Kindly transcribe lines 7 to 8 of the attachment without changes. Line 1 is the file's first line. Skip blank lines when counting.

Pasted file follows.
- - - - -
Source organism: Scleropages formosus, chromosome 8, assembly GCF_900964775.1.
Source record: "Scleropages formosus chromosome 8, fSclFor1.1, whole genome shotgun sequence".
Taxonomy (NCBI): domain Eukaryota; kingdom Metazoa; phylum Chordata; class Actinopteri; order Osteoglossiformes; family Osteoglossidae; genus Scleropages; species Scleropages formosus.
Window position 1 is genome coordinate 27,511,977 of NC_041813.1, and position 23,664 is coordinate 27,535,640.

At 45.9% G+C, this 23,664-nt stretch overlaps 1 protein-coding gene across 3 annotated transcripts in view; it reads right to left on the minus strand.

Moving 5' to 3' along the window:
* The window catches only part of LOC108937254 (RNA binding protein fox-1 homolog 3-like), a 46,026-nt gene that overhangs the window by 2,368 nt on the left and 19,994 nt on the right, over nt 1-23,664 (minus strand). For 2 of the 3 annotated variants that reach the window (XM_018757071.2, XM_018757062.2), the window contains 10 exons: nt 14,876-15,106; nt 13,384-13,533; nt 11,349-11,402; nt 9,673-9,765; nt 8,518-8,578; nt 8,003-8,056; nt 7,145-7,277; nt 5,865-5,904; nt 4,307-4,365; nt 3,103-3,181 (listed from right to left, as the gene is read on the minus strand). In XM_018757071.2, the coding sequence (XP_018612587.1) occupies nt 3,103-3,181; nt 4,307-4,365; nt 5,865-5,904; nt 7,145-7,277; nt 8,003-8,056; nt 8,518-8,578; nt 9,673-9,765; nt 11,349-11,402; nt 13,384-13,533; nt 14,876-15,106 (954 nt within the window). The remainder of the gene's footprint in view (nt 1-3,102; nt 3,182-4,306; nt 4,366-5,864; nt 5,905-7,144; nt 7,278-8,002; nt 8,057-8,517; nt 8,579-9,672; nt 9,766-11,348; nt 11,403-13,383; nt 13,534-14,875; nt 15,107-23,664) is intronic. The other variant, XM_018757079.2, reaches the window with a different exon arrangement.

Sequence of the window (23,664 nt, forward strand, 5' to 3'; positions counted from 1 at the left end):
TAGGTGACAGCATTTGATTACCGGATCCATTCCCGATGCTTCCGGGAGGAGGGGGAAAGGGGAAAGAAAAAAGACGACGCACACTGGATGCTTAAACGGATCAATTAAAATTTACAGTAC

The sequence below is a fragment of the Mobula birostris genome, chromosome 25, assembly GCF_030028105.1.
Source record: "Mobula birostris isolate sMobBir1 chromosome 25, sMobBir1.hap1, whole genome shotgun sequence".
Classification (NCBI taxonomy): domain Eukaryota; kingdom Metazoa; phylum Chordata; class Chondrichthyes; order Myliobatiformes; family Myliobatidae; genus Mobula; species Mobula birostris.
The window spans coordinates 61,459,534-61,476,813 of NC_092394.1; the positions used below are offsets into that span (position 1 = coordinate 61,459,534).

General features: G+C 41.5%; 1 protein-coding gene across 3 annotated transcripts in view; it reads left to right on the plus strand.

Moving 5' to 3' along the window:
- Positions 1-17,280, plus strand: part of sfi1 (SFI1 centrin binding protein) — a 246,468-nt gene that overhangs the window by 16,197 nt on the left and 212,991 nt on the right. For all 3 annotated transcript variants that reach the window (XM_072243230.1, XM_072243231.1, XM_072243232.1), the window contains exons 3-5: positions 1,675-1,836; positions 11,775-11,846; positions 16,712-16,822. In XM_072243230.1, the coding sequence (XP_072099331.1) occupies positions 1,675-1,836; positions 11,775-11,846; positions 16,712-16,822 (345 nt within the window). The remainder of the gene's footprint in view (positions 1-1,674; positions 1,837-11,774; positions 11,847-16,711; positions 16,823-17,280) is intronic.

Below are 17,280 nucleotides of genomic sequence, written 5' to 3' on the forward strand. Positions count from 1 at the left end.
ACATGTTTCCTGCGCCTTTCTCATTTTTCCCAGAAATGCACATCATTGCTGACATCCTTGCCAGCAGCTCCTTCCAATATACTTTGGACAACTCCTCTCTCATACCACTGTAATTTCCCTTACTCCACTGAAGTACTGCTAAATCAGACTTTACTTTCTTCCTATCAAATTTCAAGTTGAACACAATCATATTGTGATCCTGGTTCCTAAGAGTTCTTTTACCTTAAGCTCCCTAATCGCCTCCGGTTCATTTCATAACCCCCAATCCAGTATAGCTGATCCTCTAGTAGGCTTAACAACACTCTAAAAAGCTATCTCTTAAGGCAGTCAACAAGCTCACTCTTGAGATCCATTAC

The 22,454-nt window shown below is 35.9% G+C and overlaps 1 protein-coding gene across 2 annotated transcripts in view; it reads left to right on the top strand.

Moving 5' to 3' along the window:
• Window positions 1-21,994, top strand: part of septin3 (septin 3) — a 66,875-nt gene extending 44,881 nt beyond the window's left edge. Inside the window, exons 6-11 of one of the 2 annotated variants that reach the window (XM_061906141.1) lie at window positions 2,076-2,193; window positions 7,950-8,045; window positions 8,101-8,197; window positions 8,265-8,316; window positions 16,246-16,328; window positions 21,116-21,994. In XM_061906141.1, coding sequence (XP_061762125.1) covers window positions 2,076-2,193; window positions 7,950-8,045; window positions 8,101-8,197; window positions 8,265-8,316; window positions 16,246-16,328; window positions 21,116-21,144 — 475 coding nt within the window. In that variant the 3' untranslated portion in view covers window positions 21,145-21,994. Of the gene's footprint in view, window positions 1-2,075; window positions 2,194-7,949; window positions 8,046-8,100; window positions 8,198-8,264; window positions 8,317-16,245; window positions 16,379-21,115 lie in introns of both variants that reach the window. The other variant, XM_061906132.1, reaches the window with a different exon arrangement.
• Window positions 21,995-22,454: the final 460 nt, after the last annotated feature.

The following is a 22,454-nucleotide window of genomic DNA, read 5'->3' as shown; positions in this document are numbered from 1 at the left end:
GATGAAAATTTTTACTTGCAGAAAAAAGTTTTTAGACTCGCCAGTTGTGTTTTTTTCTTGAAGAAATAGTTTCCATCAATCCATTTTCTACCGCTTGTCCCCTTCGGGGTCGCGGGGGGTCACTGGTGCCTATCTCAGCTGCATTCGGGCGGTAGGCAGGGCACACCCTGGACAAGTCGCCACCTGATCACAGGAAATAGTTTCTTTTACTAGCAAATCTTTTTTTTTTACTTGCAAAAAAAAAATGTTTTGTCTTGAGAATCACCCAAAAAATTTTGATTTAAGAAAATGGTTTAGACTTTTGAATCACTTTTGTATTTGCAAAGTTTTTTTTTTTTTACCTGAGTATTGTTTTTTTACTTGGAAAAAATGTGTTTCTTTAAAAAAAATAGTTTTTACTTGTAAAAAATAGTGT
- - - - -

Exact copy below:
* The window catches only part of LOC108937254 (RNA binding protein fox-1 homolog 3-like), a 46,026-nt gene that overhangs the window by 2,368 nt on the left and 19,994 nt on the right, over nt 1-23,664 (minus strand). For 2 of the 3 annotated variants that reach the window (XM_018757071.2, XM_018757062.2), the window contains 10 exons: nt 14,876-15,106; nt 13,384-13,533; nt 11,349-11,402; nt 9,673-9,765; nt 8,518-8,578; nt 8,003-8,056; nt 7,145-7,277; nt 5,865-5,904; nt 4,307-4,365; nt 3,103-3,181 (listed from right to left, as the gene is read on the minus strand). In XM_018757071.2, the coding sequence (XP_018612587.1) occupies nt 3,103-3,181; nt 4,307-4,365; nt 5,865-5,904; nt 7,145-7,277; nt 8,003-8,056; nt 8,518-8,578; nt 9,673-9,765; nt 11,349-11,402; nt 13,384-13,533; nt 14,876-15,106 (954 nt within the window). The remainder of the gene's footprint in view (nt 1-3,102; nt 3,182-4,306; nt 4,366-5,864; nt 5,905-7,144; nt 7,278-8,002; nt 8,057-8,517; nt 8,579-9,672; nt 9,766-11,348; nt 11,403-13,383; nt 13,534-14,875; nt 15,107-23,664) is intronic. The other variant, XM_018757079.2, reaches the window with a different exon arrangement.

Sequence of the window (23,664 nt, forward strand, 5' to 3'; positions counted from 1 at the left end):